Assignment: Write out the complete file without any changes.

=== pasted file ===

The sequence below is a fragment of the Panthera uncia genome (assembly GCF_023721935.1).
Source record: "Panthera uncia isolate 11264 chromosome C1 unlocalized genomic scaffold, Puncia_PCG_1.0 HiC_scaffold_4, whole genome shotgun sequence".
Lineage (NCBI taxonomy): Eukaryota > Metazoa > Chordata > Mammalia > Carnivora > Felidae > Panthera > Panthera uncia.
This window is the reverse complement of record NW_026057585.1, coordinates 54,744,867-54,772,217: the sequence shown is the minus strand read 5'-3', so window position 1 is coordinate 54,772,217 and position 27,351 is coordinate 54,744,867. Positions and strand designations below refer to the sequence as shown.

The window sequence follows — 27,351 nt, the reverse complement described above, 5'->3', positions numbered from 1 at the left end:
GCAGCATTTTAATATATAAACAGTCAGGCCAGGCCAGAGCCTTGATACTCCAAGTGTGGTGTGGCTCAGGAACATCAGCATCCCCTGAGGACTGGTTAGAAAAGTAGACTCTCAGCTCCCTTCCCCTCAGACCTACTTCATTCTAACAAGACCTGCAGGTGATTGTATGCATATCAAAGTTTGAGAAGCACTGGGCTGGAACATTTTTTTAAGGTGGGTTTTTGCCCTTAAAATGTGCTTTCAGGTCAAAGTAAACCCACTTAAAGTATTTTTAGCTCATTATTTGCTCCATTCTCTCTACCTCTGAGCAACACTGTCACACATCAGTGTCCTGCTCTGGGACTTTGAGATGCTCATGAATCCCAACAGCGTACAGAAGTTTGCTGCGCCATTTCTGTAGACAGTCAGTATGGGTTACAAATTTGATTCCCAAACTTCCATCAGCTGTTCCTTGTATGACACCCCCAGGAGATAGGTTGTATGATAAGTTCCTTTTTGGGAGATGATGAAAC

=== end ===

The sequence below is a fragment of the Panthera uncia genome (assembly GCF_023721935.1).
Source record: "Panthera uncia isolate 11264 chromosome C1 unlocalized genomic scaffold, Puncia_PCG_1.0 HiC_scaffold_4, whole genome shotgun sequence".
Lineage (NCBI taxonomy): Eukaryota > Metazoa > Chordata > Mammalia > Carnivora > Felidae > Panthera > Panthera uncia.
This window is the reverse complement of record NW_026057585.1, coordinates 54,744,867-54,772,217: the sequence shown is the minus strand read 5'-3', so window position 1 is coordinate 54,772,217 and position 27,351 is coordinate 54,744,867. Positions and strand designations below refer to the sequence as shown.

The window sequence follows — 27,351 nt, the reverse complement described above, 5'->3', positions numbered from 1 at the left end:
GCAGCATTTTAATATATAAACAGTCAGGCCAGGCCAGAGCCTTGATACTCCAAGTGTGGTGTGGCTCAGGAACATCAGCATCCCCTGAGGACTGGTTAGAAAAGTAGACTCTCAGCTCCCTTCCCCTCAGACCTACTTCATTCTAACAAGACCTGCAGGTGATTGTATGCATATCAAAGTTTGAGAAGCACTGGGCTGGAACATTTTTTTAAGGTGGGTTTTTGCCCTTAAAATGTGCTTTCAGGTCAAAGTAAACCCACTTAAAGTATTTTTAGCTCATTATTTGCTCCATTCTCTCTACCTCTGAGCAACACTGTCACACATCAGTGTCCTGCTCTGGGACTTTGAGATGCTCATGAATCCCAACAGCGTACAGAAGTTTGCTGCGCCATTTCTGTAGACAGTCAGTATGGGTTACAAATTTGATTCCCAAACTTCCATCAGCTGTTCCTTGTATGACACCCCCAGGAGATAGGTTGTATGATAAGTTCCTTTTTGGGAGATGATGAAAC